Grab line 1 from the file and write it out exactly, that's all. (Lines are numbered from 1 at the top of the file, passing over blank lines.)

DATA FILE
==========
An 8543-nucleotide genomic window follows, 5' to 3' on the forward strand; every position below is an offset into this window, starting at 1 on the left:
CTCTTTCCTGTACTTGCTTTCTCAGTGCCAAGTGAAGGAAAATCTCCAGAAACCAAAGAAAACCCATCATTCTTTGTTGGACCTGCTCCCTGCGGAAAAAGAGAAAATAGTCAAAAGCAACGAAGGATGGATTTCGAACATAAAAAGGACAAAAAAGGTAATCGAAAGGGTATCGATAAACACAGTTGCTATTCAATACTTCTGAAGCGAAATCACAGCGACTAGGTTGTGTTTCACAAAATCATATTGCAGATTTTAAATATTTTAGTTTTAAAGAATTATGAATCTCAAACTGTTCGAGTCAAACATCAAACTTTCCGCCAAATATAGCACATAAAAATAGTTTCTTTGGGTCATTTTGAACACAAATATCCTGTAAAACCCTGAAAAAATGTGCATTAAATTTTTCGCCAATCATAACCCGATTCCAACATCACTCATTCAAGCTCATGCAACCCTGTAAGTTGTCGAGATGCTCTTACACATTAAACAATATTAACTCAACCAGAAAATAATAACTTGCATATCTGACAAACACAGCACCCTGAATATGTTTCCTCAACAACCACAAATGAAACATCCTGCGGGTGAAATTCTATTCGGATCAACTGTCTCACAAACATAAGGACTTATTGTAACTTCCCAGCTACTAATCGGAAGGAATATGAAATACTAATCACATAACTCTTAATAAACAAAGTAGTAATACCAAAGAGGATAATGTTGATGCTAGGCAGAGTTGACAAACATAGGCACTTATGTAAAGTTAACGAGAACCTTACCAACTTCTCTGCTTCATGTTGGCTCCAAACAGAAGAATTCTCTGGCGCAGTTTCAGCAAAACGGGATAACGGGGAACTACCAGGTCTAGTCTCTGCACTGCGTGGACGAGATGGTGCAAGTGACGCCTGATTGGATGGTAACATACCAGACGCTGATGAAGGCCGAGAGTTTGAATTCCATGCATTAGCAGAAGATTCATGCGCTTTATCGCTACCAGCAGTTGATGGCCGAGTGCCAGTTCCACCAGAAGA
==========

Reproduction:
An 8543-nucleotide genomic window follows, 5' to 3' on the forward strand; every position below is an offset into this window, starting at 1 on the left: